While not of the same stature or range, another photographer on this side of the ocean showed remarkable photographic acumen in the early half of this century. I believe the true photographer is a curiously odd type of species, not easy to define, but his photographic gift is a highly charged and trained vision. This vision is focused, by the nature of the medium, on the here and now. Realist par excellence, inescapably contemporary, Lewis Hine had this photographic gift. He responded to the world around him, armed with a camera and his penetrating eagle-like, agile, but disciplined eye. Stieglitz and his disciples looked down their noses at Lewis Hine and fell in line with the coterie of Katherine Dreier’s gallery. It was about that time (1918) that the abstractions of cracked paint began.
At the risk of over-simplification I propose that there is a third fling of pictorialism––the abstract school––the imitators of abstract painting, the photographers of the pure design, the cracked window pane, or the cracked’paint. I think this represents the end.
Now they would be like the great painter Mondrian. Recently I have even seen would-be Jackson Pollocks. But instead of spattering paint at a canvas, in desperation they might yet resort to ripping the emulsion off the paper or spattering a print with hypo. Anything goes.
Why do I concern myself with these problems? Because it affects me, and other photographers, if, due to a preponderant amount of this type of work, it holds back sorely needed improvements of the instruments we need to work with. This is why I must take issue with the pictorialists. They are the ones who choose the subjects which are so easily expressed within the primitive limitations of present-day, backward equipment.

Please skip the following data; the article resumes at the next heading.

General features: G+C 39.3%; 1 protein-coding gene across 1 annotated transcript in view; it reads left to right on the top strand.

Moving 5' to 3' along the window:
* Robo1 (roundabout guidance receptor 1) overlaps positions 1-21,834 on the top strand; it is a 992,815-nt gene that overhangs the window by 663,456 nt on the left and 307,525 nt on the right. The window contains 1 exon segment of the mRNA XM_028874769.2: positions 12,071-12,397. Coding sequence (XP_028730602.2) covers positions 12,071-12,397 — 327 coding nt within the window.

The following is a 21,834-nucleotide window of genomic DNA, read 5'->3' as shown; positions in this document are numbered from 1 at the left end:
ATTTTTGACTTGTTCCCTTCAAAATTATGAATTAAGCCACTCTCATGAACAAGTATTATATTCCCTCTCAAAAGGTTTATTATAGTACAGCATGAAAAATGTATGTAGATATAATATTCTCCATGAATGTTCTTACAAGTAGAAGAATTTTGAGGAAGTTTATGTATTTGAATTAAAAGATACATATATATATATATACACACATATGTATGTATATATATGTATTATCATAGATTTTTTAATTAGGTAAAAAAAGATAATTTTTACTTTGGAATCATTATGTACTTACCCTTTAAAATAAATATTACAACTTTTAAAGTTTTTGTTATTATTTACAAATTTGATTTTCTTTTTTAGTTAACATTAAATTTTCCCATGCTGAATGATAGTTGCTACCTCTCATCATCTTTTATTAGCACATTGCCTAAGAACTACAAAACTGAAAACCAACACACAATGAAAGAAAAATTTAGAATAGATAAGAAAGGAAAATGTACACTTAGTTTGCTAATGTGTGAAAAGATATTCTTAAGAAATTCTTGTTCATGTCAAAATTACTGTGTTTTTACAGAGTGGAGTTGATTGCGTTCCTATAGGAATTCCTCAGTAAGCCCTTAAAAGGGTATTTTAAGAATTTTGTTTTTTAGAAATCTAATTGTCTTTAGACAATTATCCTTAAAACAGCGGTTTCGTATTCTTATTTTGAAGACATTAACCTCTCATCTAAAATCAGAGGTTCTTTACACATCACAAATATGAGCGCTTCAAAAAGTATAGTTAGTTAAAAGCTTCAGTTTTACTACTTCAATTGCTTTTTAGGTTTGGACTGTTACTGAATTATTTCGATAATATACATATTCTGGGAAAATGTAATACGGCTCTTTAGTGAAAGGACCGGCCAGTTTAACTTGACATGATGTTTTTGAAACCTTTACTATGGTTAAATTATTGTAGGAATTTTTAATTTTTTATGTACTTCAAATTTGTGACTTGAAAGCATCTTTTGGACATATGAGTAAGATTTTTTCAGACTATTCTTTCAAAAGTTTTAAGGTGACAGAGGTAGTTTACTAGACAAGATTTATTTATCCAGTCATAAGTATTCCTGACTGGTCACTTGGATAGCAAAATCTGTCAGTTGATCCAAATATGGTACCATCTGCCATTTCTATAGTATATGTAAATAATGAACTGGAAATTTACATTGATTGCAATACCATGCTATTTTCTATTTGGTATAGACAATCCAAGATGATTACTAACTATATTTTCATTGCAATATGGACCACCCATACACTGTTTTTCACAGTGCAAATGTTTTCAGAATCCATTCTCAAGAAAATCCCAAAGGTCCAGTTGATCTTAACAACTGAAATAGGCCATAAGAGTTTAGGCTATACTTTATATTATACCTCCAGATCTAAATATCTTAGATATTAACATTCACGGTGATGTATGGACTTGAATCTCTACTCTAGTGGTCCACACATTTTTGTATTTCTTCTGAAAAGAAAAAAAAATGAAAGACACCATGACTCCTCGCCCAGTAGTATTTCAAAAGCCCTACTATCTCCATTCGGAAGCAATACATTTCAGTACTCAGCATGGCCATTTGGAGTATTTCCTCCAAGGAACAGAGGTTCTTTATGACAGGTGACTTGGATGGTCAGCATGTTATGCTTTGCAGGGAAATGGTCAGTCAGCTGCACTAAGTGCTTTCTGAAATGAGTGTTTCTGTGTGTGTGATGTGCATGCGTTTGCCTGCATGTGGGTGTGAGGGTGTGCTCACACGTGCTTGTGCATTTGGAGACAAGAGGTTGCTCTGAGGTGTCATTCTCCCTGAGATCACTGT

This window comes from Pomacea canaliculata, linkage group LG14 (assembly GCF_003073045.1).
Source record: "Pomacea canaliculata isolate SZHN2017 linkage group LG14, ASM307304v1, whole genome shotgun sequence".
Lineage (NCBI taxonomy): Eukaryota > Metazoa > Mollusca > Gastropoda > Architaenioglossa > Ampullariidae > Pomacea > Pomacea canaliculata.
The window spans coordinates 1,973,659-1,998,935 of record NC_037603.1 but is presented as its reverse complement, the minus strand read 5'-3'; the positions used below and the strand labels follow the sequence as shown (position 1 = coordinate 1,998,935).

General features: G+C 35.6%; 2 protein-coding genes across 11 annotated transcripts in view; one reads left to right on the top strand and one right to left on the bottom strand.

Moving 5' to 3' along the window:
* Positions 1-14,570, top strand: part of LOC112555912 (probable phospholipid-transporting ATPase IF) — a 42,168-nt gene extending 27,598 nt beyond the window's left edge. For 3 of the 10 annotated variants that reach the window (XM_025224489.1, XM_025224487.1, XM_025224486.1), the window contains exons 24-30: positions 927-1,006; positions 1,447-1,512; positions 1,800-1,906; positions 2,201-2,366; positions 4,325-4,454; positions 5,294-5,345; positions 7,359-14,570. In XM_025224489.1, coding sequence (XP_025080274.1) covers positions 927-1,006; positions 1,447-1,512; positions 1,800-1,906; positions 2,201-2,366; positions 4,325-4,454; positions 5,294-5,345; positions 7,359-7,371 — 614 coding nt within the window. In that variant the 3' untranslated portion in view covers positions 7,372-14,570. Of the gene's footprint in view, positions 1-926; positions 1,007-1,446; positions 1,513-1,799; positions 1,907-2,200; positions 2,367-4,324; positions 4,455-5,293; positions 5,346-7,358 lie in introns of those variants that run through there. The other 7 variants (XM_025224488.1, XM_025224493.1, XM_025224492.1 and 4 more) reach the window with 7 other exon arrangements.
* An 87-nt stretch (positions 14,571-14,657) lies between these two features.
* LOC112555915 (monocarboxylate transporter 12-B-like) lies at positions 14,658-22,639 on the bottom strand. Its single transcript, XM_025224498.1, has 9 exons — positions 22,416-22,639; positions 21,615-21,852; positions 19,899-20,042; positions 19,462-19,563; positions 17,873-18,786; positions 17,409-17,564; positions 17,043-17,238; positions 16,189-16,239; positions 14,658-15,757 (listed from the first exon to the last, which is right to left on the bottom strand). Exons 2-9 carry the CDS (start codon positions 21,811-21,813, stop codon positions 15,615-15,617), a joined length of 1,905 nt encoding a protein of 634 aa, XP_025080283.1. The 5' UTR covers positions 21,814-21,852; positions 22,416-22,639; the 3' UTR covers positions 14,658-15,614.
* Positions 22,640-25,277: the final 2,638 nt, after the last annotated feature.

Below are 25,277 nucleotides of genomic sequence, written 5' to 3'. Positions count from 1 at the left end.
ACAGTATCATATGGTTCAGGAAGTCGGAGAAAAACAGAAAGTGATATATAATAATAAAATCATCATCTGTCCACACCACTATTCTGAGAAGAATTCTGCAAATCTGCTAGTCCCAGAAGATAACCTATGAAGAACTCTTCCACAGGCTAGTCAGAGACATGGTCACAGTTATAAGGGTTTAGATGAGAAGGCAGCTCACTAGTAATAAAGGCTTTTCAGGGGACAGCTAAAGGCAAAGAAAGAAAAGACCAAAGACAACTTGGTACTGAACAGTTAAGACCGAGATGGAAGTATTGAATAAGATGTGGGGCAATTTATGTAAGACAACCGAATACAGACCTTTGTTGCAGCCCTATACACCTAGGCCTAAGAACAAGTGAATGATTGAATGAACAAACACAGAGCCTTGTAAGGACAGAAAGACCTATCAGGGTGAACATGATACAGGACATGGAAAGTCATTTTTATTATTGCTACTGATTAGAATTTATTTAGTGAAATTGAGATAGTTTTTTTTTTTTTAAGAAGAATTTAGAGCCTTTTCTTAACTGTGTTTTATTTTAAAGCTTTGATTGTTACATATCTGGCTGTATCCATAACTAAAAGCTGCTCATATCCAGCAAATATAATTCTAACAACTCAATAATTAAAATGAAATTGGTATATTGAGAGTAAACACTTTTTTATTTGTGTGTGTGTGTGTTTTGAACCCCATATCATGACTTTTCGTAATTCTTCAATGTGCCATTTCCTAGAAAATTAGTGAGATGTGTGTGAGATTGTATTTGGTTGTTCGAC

This brings me to the vast amateur field, and finally to the serious photographer. On the positive side, the amateur market presents the possibility for the development of a great democratic medium––photography by the many and for the many. It is also a potential source for the development of professional photographers. This vast potential is rich, uncultivated soil, but it can erode away if it is flooded by pictorialism. The amateurs imitate the pictorialists because this is the line of least resistance, and they delight the manufacturers with their prodigal use of film, paper, and cheap cameras. The result is a mass production type of photography, limited in subject material, hackneyed in approach.
But the serious photographer is a forgotten man. He is sorely in need of far reaching improvements in all directions and over the entire field. He is living in a dynamic time and place, working with Model T cameras and outmoded sensitive materials. Photography does not stand by itself in a vacuum; it is linked on the one side to manufacturers of materials and on the other side to the distributors of the product, that is, to publishers, editors, business leaders, museum directors, and to the public. Unless they do their share of growing up to their responsibilities the photographer can languish or take up knitting. What we need of equipment is this: let it possess as good a structure as the real-life content that surrounds us. We need more simplifications to free us for seeing. And we need editors and publishers who will try to understand photography and who will live up to their responsibility to raise the general cultural level of our country which we, who love America, believe in for its great potential. We need a creative attitude on the part of the manufacturer, the distributor, and the consumer.
He was a decided talent, without doubt, but he has the general sickness of the present day––subjectivity––and of that I would fain heal him. - Goethe
I should like to give a quotation from Goethe who was discussing a poet. Said Goethe: “He was a decided talent, without doubt, but he has the general sickness of the present day––subjectivity––and of that I would fain heal him.” Does not the very word “creative” mean to build, to initiate, to give out, to act––rather than to be acted upon, to be subjective? Living photography builds up, does not tear down. It proclaims the dignity of man. Living photography is positive in its approach; it sings a song of life––not death.